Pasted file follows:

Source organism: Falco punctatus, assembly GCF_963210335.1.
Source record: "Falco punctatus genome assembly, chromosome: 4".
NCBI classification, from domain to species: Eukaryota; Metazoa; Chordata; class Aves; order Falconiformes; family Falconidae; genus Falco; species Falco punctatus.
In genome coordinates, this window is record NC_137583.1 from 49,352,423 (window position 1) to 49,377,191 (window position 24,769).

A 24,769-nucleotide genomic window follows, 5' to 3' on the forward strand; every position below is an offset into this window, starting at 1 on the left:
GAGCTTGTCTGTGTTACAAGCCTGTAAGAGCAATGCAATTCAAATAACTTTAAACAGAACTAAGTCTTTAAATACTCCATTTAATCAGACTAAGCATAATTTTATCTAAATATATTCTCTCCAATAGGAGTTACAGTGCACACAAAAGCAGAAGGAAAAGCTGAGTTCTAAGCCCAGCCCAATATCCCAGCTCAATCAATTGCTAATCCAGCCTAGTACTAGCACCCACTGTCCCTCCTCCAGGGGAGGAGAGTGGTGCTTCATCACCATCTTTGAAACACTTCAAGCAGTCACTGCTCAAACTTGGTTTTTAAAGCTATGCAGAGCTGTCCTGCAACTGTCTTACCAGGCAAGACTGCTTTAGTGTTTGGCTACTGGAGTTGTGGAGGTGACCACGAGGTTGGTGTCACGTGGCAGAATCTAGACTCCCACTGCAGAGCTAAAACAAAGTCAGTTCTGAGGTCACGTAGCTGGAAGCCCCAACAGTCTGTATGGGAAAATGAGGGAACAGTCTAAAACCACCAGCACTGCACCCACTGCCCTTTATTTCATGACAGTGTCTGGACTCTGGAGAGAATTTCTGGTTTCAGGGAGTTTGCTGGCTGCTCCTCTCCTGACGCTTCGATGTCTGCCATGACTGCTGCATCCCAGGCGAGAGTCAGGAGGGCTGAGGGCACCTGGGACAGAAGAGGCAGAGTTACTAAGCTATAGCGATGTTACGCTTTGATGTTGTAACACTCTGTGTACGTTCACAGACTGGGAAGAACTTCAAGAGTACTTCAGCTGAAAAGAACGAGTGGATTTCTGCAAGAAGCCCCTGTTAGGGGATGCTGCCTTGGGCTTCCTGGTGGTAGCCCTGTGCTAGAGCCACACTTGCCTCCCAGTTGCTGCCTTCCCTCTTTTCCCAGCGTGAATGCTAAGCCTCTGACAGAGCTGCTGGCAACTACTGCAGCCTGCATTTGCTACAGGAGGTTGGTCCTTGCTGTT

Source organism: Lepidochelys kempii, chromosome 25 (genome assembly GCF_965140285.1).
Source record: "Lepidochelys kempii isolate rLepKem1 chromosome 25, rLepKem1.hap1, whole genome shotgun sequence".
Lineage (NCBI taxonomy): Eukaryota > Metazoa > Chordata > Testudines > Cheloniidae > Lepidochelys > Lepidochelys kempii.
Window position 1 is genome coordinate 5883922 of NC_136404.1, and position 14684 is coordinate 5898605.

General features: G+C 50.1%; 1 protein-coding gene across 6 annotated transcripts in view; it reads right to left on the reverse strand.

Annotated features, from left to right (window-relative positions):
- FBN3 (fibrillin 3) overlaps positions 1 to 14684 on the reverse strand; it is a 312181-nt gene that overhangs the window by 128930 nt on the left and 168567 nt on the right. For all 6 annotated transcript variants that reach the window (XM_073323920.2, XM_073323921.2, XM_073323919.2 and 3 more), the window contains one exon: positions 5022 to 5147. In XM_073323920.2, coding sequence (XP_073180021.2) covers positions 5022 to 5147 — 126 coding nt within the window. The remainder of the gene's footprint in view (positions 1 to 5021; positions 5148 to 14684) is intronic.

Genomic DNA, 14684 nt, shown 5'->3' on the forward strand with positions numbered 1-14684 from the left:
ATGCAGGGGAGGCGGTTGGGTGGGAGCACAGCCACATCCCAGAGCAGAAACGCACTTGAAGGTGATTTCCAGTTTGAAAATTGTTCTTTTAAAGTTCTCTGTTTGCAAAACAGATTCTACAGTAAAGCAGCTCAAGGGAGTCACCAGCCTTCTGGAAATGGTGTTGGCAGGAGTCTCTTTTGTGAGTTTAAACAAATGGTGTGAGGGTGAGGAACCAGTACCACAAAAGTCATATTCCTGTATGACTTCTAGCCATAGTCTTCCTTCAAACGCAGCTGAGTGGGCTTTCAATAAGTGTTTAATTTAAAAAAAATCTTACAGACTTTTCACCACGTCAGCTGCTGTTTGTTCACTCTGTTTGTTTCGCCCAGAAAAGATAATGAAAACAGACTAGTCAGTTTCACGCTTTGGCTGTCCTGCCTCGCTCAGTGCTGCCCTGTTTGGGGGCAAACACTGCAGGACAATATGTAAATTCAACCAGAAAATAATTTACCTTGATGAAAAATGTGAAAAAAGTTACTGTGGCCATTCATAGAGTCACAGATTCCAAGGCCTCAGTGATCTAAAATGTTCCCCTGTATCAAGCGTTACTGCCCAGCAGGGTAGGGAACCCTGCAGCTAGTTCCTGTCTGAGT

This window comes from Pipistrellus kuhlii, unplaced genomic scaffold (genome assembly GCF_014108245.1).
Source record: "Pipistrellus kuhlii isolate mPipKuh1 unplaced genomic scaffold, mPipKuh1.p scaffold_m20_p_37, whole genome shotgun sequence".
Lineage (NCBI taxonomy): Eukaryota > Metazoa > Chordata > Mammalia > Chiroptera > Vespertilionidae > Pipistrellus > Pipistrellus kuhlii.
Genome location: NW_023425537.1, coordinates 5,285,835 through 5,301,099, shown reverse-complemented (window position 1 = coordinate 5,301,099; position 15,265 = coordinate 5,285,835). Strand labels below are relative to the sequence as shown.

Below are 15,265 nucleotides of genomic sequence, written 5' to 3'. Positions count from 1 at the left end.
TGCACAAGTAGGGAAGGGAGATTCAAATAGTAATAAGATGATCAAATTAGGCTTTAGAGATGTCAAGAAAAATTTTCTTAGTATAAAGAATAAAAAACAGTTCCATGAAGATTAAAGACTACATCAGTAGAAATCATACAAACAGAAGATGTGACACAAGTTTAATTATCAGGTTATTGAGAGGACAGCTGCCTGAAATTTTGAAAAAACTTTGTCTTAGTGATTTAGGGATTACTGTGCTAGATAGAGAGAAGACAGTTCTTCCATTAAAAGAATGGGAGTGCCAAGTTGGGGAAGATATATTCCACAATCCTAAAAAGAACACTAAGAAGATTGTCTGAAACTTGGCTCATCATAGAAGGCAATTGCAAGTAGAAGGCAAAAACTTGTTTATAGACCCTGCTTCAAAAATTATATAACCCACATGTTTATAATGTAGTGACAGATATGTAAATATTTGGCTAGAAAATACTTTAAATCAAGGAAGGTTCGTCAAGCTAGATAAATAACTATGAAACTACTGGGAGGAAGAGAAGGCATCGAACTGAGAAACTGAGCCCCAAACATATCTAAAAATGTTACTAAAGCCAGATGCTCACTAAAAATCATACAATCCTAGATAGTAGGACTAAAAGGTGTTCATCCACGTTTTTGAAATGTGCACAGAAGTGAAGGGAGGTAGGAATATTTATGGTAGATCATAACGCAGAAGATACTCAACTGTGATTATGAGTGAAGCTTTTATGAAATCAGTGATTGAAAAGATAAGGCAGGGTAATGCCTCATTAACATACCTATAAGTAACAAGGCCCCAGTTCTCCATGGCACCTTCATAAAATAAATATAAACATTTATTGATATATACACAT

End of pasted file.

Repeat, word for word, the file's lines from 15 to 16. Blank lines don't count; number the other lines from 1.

ATGCAGGGGAGGCGGTTGGGTGGGAGCACAGCCACATCCCAGAGCAGAAACGCACTTGAAGGTGATTTCCAGTTTGAAAATTGTTCTTTTAAAGTTCTCTGTTTGCAAAACAGATTCTACAGTAAAGCAGCTCAAGGGAGTCACCAGCCTTCTGGAAATGGTGTTGGCAGGAGTCTCTTTTGTGAGTTTAAACAAATGGTGTGAGGGTGAGGAACCAGTACCACAAAAGTCATATTCCTGTATGACTTCTAGCCATAGTCTTCCTTCAAACGCAGCTGAGTGGGCTTTCAATAAGTGTTTAATTTAAAAAAAATCTTACAGACTTTTCACCACGTCAGCTGCTGTTTGTTCACTCTGTTTGTTTCGCCCAGAAAAGATAATGAAAACAGACTAGTCAGTTTCACGCTTTGGCTGTCCTGCCTCGCTCAGTGCTGCCCTGTTTGGGGGCAAACACTGCAGGACAATATGTAAATTCAACCAGAAAATAATTTACCTTGATGAAAAATGTGAAAAAAGTTACTGTGGCCATTCATAGAGTCACAGATTCCAAGGCCTCAGTGATCTAAAATGTTCCCCTGTATCAAGCGTTACTGCCCAGCAGGGTAGGGAACCCTGCAGCTAGTTCCTGTCTGAGT

This window comes from Pipistrellus kuhlii, unplaced genomic scaffold (genome assembly GCF_014108245.1).